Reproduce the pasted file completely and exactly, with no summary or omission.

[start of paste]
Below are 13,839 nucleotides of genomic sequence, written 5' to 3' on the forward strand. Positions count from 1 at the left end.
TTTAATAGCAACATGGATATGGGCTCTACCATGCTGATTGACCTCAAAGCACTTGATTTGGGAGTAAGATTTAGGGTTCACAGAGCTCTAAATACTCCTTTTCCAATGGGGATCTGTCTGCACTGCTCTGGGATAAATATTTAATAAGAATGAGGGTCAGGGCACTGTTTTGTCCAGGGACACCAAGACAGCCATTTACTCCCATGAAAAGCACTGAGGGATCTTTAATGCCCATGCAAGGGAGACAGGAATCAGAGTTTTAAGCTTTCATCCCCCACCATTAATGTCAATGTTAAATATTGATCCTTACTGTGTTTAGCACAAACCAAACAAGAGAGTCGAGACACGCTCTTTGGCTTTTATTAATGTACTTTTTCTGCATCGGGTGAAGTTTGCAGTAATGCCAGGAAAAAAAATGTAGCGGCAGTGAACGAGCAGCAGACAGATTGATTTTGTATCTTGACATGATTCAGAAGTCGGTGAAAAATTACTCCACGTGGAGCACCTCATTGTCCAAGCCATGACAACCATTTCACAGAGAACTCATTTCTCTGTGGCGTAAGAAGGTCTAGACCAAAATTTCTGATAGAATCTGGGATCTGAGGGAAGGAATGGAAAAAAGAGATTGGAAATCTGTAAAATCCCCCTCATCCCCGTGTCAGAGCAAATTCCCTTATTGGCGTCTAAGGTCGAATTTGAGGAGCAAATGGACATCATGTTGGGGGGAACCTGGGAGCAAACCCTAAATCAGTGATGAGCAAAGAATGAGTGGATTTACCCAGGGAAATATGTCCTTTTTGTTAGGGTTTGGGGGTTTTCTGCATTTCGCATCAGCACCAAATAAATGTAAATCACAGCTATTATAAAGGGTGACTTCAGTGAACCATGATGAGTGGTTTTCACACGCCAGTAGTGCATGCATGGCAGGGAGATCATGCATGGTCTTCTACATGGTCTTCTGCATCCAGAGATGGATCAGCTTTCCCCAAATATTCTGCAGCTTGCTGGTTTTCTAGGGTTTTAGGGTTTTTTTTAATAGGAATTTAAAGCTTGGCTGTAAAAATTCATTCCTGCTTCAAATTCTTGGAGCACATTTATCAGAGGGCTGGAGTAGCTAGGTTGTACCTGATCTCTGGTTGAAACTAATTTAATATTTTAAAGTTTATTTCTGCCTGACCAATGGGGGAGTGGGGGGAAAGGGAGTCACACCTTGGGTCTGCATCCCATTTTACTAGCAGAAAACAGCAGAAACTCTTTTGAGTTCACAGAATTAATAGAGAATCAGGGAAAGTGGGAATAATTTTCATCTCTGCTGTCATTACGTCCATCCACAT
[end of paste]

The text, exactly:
Below are 13,839 nucleotides of genomic sequence, written 5' to 3' on the forward strand. Positions count from 1 at the left end.
TTTAATAGCAACATGGATATGGGCTCTACCATGCTGATTGACCTCAAAGCACTTGATTTGGGAGTAAGATTTAGGGTTCACAGAGCTCTAAATACTCCTTTTCCAATGGGGATCTGTCTGCACTGCTCTGGGATAAATATTTAATAAGAATGAGGGTCAGGGCACTGTTTTGTCCAGGGACACCAAGACAGCCATTTACTCCCATGAAAAGCACTGAGGGATCTTTAATGCCCATGCAAGGGAGACAGGAATCAGAGTTTTAAGCTTTCATCCCCCACCATTAATGTCAATGTTAAATATTGATCCTTACTGTGTTTAGCACAAACCAAACAAGAGAGTCGAGACACGCTCTTTGGCTTTTATTAATGTACTTTTTCTGCATCGGGTGAAGTTTGCAGTAATGCCAGGAAAAAAAATGTAGCGGCAGTGAACGAGCAGCAGACAGATTGATTTTGTATCTTGACATGATTCAGAAGTCGGTGAAAAATTACTCCACGTGGAGCACCTCATTGTCCAAGCCATGACAACCATTTCACAGAGAACTCATTTCTCTGTGGCGTAAGAAGGTCTAGACCAAAATTTCTGATAGAATCTGGGATCTGAGGGAAGGAATGGAAAAAAGAGATTGGAAATCTGTAAAATCCCCCTCATCCCCGTGTCAGAGCAAATTCCCTTATTGGCGTCTAAGGTCGAATTTGAGGAGCAAATGGACATCATGTTGGGGGGAACCTGGGAGCAAACCCTAAATCAGTGATGAGCAAAGAATGAGTGGATTTACCCAGGGAAATATGTCCTTTTTGTTAGGGTTTGGGGGTTTTCTGCATTTCGCATCAGCACCAAATAAATGTAAATCACAGCTATTATAAAGGGTGACTTCAGTGAACCATGATGAGTGGTTTTCACACGCCAGTAGTGCATGCATGGCAGGGAGATCATGCATGGTCTTCTACATGGTCTTCTGCATCCAGAGATGGATCAGCTTTCCCCAAATATTCTGCAGCTTGCTGGTTTTCTAGGGTTTTAGGGTTTTTTTTAATAGGAATTTAAAGCTTGGCTGTAAAAATTCATTCCTGCTTCAAATTCTTGGAGCACATTTATCAGAGGGCTGGAGTAGCTAGGTTGTACCTGATCTCTGGTTGAAACTAATTTAATATTTTAAAGTTTATTTCTGCCTGACCAATGGGGGAGTGGGGGGAAAGGGAGTCACACCTTGGGTCTGCATCCCATTTTACTAGCAGAAAACAGCAGAAACTCTTTTGAGTTCACAGAATTAATAGAGAATCAGGGAAAGTGGGAATAATTTTCATCTCTGCTGTCATTACGTCCATCCACAT